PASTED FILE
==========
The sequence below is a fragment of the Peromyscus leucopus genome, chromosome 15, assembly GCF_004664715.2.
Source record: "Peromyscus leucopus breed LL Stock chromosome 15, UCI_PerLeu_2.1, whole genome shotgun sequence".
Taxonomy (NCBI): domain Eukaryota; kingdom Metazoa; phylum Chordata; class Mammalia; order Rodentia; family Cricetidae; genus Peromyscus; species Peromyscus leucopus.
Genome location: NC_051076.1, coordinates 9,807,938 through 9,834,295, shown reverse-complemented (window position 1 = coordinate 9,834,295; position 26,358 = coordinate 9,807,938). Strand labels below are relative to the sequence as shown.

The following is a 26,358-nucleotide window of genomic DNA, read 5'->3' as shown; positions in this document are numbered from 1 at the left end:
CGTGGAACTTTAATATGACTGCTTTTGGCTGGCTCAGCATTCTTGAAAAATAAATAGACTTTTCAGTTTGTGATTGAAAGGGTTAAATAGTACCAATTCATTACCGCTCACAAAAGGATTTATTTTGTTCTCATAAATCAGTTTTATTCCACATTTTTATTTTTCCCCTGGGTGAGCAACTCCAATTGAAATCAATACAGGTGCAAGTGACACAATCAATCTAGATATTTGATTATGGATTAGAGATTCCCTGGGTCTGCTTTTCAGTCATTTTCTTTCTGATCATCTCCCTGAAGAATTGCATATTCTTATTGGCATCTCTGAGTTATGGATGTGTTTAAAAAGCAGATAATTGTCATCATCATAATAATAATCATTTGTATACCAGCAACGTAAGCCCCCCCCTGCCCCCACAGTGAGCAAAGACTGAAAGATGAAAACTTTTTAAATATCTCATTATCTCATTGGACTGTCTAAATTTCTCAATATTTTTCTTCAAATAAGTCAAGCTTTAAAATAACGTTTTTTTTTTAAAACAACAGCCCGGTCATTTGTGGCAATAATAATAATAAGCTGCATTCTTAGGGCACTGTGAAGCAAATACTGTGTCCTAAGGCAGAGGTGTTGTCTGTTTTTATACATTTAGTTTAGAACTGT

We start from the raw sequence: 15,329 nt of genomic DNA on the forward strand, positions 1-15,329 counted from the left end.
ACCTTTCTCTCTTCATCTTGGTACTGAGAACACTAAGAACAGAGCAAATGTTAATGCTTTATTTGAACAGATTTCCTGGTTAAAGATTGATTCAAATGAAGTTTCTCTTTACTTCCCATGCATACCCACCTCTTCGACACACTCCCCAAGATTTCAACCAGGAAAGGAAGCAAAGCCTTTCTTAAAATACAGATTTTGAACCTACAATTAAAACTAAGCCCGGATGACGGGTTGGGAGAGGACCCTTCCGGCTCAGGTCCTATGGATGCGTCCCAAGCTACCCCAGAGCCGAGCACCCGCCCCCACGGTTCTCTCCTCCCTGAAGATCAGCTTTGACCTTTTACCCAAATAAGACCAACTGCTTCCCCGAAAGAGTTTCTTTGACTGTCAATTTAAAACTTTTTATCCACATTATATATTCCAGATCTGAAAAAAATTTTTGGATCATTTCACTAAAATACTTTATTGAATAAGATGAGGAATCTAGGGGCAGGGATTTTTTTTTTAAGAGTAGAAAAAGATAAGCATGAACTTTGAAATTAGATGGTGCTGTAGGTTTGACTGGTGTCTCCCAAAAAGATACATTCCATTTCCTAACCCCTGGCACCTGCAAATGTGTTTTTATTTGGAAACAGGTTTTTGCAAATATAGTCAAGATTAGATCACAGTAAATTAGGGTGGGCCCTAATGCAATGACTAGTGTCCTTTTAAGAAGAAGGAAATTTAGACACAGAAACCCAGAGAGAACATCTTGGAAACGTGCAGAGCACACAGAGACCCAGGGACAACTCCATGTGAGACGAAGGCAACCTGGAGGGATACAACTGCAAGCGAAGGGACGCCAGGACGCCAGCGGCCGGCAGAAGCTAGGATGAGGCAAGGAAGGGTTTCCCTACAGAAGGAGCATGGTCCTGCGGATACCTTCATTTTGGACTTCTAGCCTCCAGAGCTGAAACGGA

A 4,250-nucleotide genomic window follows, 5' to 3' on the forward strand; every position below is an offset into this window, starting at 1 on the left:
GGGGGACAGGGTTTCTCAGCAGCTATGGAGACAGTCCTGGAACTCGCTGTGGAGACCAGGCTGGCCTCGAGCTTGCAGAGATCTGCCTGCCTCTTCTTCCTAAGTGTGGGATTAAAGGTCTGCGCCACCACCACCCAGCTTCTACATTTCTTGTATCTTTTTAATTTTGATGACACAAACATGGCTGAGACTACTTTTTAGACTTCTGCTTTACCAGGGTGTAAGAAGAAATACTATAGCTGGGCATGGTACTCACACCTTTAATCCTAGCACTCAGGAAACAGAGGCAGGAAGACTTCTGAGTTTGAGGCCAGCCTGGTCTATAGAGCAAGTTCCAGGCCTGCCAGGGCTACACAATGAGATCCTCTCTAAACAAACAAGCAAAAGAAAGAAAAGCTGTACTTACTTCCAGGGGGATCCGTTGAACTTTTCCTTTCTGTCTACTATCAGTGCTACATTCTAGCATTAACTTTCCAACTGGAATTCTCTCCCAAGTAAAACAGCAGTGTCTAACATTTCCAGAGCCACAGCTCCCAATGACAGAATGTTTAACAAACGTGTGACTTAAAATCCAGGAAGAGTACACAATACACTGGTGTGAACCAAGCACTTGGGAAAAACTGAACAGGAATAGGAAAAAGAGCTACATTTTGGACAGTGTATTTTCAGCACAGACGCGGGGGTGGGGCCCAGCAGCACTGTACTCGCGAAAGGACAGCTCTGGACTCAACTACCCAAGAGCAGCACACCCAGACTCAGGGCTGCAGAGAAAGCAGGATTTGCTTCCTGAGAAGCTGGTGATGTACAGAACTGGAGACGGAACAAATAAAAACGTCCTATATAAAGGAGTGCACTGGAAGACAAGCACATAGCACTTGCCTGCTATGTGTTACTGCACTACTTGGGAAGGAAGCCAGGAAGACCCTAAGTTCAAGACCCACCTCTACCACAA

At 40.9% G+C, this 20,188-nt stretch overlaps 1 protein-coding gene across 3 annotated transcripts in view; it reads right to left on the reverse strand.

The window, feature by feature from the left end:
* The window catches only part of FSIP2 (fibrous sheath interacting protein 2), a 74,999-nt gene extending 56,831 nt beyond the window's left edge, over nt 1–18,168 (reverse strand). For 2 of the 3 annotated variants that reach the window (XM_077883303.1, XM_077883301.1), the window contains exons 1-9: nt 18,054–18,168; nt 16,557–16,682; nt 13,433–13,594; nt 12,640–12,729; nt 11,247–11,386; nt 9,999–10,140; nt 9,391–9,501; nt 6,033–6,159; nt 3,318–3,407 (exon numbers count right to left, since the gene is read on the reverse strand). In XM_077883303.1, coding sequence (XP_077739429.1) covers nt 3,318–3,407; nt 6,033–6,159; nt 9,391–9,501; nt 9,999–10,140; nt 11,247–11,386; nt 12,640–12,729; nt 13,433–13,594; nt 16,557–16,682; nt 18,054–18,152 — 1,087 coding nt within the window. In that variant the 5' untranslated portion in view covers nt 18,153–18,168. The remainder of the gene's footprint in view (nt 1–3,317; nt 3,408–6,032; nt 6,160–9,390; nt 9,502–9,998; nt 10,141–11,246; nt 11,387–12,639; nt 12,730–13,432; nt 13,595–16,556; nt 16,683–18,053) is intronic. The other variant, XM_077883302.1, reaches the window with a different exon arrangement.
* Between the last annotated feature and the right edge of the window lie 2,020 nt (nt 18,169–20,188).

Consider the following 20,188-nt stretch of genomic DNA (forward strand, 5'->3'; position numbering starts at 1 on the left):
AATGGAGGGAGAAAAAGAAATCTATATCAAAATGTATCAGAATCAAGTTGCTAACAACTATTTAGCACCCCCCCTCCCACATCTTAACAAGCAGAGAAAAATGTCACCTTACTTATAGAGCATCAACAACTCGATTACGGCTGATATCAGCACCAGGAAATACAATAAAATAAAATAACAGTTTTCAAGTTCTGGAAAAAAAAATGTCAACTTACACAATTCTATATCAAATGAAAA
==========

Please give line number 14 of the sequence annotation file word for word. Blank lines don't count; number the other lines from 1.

* Between the last annotated feature and the right edge of the window lie 2,020 nt (nt 18,169–20,188).